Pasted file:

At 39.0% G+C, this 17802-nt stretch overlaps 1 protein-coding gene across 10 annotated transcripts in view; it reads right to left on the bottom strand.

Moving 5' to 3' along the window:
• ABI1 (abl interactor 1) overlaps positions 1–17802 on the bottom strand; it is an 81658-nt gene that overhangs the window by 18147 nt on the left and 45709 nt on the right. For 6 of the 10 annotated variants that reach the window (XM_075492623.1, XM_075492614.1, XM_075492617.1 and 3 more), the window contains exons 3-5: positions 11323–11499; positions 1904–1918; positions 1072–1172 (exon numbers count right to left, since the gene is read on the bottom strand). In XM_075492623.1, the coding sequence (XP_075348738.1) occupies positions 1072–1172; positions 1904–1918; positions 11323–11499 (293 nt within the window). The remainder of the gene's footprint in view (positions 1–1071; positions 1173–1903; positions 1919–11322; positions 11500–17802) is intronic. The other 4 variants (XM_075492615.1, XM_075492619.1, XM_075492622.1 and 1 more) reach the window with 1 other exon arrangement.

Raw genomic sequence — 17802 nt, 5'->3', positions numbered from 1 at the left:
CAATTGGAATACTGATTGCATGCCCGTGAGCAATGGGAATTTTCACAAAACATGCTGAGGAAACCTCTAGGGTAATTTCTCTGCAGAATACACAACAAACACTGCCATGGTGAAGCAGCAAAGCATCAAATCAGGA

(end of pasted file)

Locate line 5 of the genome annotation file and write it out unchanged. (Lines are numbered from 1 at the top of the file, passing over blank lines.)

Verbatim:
CAATTGGAATACTGATTGCATGCCCGTGAGCAATGGGAATTTTCACAAAACATGCTGAGGAAACCTCTAGGGTAATTTCTCTGCAGAATACACAACAAACACTGCCATGGTGAAGCAGCAAAGCATCAAATCAGGA